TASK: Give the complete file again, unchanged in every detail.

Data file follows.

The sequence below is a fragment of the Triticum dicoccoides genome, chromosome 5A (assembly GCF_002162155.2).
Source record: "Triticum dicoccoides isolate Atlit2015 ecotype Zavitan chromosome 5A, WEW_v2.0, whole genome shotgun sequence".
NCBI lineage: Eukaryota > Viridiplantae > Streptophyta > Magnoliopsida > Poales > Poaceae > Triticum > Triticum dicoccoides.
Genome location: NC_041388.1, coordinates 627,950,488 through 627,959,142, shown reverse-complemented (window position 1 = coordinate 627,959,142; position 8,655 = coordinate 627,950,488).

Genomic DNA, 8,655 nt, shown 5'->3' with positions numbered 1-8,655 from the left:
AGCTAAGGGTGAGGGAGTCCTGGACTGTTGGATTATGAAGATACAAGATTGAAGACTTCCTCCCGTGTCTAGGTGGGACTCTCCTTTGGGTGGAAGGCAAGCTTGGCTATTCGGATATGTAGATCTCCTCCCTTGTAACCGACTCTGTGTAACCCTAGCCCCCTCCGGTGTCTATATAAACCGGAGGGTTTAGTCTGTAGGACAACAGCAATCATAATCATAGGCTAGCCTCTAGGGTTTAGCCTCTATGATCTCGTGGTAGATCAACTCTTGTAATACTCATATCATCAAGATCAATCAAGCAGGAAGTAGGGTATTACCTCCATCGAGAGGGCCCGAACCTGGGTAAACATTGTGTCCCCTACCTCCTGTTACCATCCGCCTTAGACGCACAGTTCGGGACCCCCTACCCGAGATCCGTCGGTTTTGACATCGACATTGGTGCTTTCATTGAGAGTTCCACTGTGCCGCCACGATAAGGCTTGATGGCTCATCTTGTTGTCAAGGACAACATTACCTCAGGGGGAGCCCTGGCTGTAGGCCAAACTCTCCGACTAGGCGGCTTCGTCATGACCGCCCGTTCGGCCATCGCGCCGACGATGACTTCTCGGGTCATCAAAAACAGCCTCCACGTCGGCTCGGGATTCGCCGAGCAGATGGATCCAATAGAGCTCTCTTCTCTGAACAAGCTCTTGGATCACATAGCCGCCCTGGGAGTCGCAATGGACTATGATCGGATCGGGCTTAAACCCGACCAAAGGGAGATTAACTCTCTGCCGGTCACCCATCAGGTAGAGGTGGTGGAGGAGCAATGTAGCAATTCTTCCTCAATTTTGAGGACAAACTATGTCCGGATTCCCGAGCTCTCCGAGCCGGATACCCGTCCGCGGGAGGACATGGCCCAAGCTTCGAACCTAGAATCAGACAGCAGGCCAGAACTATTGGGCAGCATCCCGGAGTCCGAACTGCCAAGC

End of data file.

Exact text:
The sequence below is a fragment of the Triticum dicoccoides genome, chromosome 5A (assembly GCF_002162155.2).
Source record: "Triticum dicoccoides isolate Atlit2015 ecotype Zavitan chromosome 5A, WEW_v2.0, whole genome shotgun sequence".
NCBI lineage: Eukaryota > Viridiplantae > Streptophyta > Magnoliopsida > Poales > Poaceae > Triticum > Triticum dicoccoides.
Genome location: NC_041388.1, coordinates 627,950,488 through 627,959,142, shown reverse-complemented (window position 1 = coordinate 627,959,142; position 8,655 = coordinate 627,950,488).

Genomic DNA, 8,655 nt, shown 5'->3' with positions numbered 1-8,655 from the left:
AGCTAAGGGTGAGGGAGTCCTGGACTGTTGGATTATGAAGATACAAGATTGAAGACTTCCTCCCGTGTCTAGGTGGGACTCTCCTTTGGGTGGAAGGCAAGCTTGGCTATTCGGATATGTAGATCTCCTCCCTTGTAACCGACTCTGTGTAACCCTAGCCCCCTCCGGTGTCTATATAAACCGGAGGGTTTAGTCTGTAGGACAACAGCAATCATAATCATAGGCTAGCCTCTAGGGTTTAGCCTCTATGATCTCGTGGTAGATCAACTCTTGTAATACTCATATCATCAAGATCAATCAAGCAGGAAGTAGGGTATTACCTCCATCGAGAGGGCCCGAACCTGGGTAAACATTGTGTCCCCTACCTCCTGTTACCATCCGCCTTAGACGCACAGTTCGGGACCCCCTACCCGAGATCCGTCGGTTTTGACATCGACATTGGTGCTTTCATTGAGAGTTCCACTGTGCCGCCACGATAAGGCTTGATGGCTCATCTTGTTGTCAAGGACAACATTACCTCAGGGGGAGCCCTGGCTGTAGGCCAAACTCTCCGACTAGGCGGCTTCGTCATGACCGCCCGTTCGGCCATCGCGCCGACGATGACTTCTCGGGTCATCAAAAACAGCCTCCACGTCGGCTCGGGATTCGCCGAGCAGATGGATCCAATAGAGCTCTCTTCTCTGAACAAGCTCTTGGATCACATAGCCGCCCTGGGAGTCGCAATGGACTATGATCGGATCGGGCTTAAACCCGACCAAAGGGAGATTAACTCTCTGCCGGTCACCCATCAGGTAGAGGTGGTGGAGGAGCAATGTAGCAATTCTTCCTCAATTTTGAGGACAAACTATGTCCGGATTCCCGAGCTCTCCGAGCCGGATACCCGTCCGCGGGAGGACATGGCCCAAGCTTCGAACCTAGAATCAGACAGCAGGCCAGAACTATTGGGCAGCATCCCGGAGTCCGAACTGCCAAGC